- Research the business, website or person before buying, which includes reading reviews and opinions from past customers knowing full well that past behaviour isn’t a guarantee of similar future behaviour.
- Be cautious of very low prices or discounts that seem too good to be true as scammers can use great deals to rush buyers into a fraudulent sale. So, we shouldn’t shop over Black Friday when deals are meant to be ‘Too good to be true’?
- Fraudulent websites can look professional and legitimate, with all the badges, links and information you might see on a genuine website.
- When an item you’ve been searching for shows up at the right time for a very limited time, take this as a sign of a potential scam. Scammers can access what you’ve been searching for online and use it to offer deals that might interest you. Most social medial sites allow for their clients to place targeted adverts.
- When buyers request you pay a deposit or full payment upfront and transfer it through your bank account or cash deposit this is a red flag as they’re directing you to a service that doesn’t have scam protection and is harder to track. Most businesses operate this way so how would you know which is a scam?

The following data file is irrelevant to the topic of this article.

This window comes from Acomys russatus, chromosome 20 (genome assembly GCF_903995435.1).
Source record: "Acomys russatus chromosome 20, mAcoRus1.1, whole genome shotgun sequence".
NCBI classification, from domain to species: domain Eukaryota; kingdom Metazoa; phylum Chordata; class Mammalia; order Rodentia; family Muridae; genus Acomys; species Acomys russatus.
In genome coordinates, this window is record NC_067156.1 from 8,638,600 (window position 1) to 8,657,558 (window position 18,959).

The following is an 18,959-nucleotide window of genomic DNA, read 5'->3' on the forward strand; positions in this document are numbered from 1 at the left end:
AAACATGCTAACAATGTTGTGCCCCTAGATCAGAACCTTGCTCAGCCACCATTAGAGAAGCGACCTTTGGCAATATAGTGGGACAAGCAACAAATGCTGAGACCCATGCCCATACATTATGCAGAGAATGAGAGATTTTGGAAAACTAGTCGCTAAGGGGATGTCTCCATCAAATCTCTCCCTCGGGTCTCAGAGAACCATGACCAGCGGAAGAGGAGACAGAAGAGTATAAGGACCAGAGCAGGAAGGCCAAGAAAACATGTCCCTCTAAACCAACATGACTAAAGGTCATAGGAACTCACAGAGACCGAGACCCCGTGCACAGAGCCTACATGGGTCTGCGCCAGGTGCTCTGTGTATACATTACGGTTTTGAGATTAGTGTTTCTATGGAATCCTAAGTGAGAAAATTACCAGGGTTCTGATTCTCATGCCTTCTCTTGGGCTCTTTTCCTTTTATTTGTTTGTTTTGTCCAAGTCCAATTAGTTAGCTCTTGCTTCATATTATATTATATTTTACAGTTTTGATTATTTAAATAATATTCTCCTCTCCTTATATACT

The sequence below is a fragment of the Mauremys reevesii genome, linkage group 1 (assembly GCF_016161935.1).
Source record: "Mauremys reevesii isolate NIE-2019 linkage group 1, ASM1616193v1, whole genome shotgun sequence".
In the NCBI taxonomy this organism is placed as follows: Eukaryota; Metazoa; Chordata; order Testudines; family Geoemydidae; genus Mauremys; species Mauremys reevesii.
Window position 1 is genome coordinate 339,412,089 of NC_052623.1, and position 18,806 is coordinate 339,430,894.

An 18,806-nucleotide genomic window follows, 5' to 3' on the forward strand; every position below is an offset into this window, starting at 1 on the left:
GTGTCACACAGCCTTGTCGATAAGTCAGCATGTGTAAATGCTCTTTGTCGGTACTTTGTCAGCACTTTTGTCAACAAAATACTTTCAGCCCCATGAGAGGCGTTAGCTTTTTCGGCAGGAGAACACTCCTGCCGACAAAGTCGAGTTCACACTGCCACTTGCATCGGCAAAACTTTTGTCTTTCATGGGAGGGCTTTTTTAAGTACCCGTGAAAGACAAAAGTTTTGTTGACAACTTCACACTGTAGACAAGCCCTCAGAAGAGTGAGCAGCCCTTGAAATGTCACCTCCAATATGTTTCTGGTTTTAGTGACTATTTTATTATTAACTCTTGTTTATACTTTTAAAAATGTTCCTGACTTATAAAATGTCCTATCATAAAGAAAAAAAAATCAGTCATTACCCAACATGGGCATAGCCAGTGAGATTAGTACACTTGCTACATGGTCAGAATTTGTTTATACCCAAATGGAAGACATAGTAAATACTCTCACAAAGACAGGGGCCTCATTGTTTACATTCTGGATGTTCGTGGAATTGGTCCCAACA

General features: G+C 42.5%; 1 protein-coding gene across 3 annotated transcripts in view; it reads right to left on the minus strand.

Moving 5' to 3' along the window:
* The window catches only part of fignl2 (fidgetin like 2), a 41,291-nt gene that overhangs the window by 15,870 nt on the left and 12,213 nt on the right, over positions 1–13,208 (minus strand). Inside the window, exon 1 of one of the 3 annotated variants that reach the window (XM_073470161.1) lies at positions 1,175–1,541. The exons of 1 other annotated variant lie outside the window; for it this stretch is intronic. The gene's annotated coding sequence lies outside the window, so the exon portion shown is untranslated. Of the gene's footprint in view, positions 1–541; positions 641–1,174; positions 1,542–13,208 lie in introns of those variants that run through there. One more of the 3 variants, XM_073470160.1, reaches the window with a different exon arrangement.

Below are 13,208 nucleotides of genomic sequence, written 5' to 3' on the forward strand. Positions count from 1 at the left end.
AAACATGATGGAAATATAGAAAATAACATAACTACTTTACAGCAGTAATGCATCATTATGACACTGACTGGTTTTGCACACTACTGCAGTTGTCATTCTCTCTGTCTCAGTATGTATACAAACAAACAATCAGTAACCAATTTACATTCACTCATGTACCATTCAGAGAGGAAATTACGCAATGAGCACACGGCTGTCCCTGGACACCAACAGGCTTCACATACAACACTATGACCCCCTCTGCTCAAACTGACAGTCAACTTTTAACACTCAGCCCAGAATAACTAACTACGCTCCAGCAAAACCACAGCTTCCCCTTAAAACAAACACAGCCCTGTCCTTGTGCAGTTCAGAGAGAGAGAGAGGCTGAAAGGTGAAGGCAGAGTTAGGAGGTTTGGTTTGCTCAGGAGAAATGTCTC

These points are important to remember, but if you were to do each one, for every transaction, it would take a lot of time and still may not be very effective. For example, how will you know when you’ve done enough research to confirm that the seller is real? Even if you followed this advice for every purchase, it still wouldn’t confirm that you’re not being scammed.
To allow you to purchase what you need for yourself or your business with confidence every time, platforms need to filter out scammers at the beginning to eliminate the risk – which brings us to escrow.
The transformative nature of purchasing through escrow
Remember that list of advice we mentioned? Escrow systems change that list to one bullet point, which is to use secure escrow services for the sale.